If one imagines a scenario in which there is growth in output and hence income, imports rise as well in a world of free trade.  This implies the current account deficit explodes. While growth may work to improve the debt/gdp ratio, the current account deficits work to worsen the debt ratio. The net effect is that “growth” instead of improving the debt/ratio worsens it.

This can be seen if one remembers that the sectoral balances identity connects the public sector deficit and the current balance of payments. We have


where NAFA is the private sector net accumulation of financial assets, PSBR is the public sector borrowing requirement (the deficit) and BP is the current account balance of international payments.

Since the private sector typically wishes to have a positive NAFA (else there is another unsustainable process!), an exploding BP leads to an exploding PSBR if output grows much faster than exports. This implies the public debt/gdp grows forever and growth is not sustainable.

Now Fullwiler can potentially claim that the government can “simply credit bank accounts” and public debt/gdp and external debt/gdp rising forever is no cause for trouble but then why write a post claiming convergence of the ratios!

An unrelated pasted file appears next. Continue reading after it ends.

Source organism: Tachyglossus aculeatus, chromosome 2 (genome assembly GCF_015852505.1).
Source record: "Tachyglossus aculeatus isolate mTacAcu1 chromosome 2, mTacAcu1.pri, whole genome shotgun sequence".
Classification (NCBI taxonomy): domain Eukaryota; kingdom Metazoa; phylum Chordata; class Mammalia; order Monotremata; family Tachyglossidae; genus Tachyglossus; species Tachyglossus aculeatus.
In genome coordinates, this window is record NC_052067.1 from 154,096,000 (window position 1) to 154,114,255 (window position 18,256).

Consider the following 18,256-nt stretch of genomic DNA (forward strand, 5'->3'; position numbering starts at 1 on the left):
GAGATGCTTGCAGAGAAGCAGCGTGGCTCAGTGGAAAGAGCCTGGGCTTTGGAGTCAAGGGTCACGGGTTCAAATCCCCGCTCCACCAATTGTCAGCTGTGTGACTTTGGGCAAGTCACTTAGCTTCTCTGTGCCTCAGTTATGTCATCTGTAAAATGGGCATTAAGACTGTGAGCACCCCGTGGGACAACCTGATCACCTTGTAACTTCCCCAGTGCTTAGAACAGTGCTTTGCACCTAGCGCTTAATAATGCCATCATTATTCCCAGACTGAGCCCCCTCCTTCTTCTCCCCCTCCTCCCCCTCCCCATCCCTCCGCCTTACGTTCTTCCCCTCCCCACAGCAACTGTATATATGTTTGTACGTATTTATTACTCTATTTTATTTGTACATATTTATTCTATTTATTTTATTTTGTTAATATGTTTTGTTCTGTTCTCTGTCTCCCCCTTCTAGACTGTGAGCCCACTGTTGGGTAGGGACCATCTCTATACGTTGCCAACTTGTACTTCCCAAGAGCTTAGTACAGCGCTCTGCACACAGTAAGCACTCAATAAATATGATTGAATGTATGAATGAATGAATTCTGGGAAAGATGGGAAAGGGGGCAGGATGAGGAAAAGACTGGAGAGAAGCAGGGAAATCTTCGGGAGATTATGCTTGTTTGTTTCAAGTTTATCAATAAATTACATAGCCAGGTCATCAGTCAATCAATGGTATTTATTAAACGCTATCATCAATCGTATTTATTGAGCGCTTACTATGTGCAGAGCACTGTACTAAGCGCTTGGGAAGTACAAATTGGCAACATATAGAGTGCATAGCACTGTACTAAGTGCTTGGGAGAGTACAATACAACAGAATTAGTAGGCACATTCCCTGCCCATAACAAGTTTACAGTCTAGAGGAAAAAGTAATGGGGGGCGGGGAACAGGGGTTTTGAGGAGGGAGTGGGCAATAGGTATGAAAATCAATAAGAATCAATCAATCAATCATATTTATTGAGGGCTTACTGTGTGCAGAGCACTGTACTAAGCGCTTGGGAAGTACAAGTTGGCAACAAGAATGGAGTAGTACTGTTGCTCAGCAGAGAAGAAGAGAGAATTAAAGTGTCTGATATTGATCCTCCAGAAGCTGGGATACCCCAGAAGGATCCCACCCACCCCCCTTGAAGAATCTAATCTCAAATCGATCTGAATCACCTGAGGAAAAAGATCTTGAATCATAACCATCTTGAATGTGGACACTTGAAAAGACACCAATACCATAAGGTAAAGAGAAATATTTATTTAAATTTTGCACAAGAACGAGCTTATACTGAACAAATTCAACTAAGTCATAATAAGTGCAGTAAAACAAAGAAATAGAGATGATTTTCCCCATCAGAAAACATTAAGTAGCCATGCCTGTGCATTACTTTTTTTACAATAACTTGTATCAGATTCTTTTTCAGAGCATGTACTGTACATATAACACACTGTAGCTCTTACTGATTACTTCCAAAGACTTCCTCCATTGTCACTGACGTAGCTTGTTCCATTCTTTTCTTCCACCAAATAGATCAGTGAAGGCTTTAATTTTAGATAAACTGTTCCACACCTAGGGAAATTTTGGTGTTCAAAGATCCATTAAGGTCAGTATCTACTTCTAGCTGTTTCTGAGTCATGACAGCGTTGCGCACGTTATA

There is a diagram in the post which I modified below with a red line for a path for the sectoral balances. Is the claim that this line extrapolated leads to a stabilizing debt ratio?

[image updated]sf-p4-fig9-modified-corrected

Wynne Godley And Debt Dynamics

The above was pointed out by Wynne Godley in the 1970s. The following brings it out clearly. It is from an appendix to an article written by his co-author Bob Rowthorn in J. Michie and J. Grieve Smith (eds), Unemployment in Europe (London: Academic Press), 1994 pp. 199-206 and was originally a paper to the UK Treasury around ’92-’93

The main conclusions are as follows. Consider an economy in which neither inflation nor the balance of payments is a constraint on output, so that any permanent increase in demand leads to an equal and permanent rise in output. In such an economy, tax cuts or additional government expenditure are eventually self-financing. They lead to some increase in government debt, but not to an explosion, since this debt will ultimately stabilise. The factor stabilising the debt is the behaviour of output. Following a fiscal stimulus, output will rise and tax revenue will automatically increase. Moreover, the expansion will continue to the point where additional tax revenue is sufficient to halt government borrowing and stabilise the debt. In an inflation-constrained economy, the expansionary process will lead to an unsustainable inflation and the government will be compelled to half the expansion before tax revenue has increased sufficiently to stabilise the government debt. In a balance of payments constrained economy, the government debt will grow without limit because the output multiplier will be too small to generate the tax revenue required to stabilise government debt. The counterpart to expanding government debt will be an expanding national debt to foreigners.


Now this may sound as a pessimistic view for any individual nation or the world as a whole. The real problem is free trade – the most sacred tenet of the economics profession.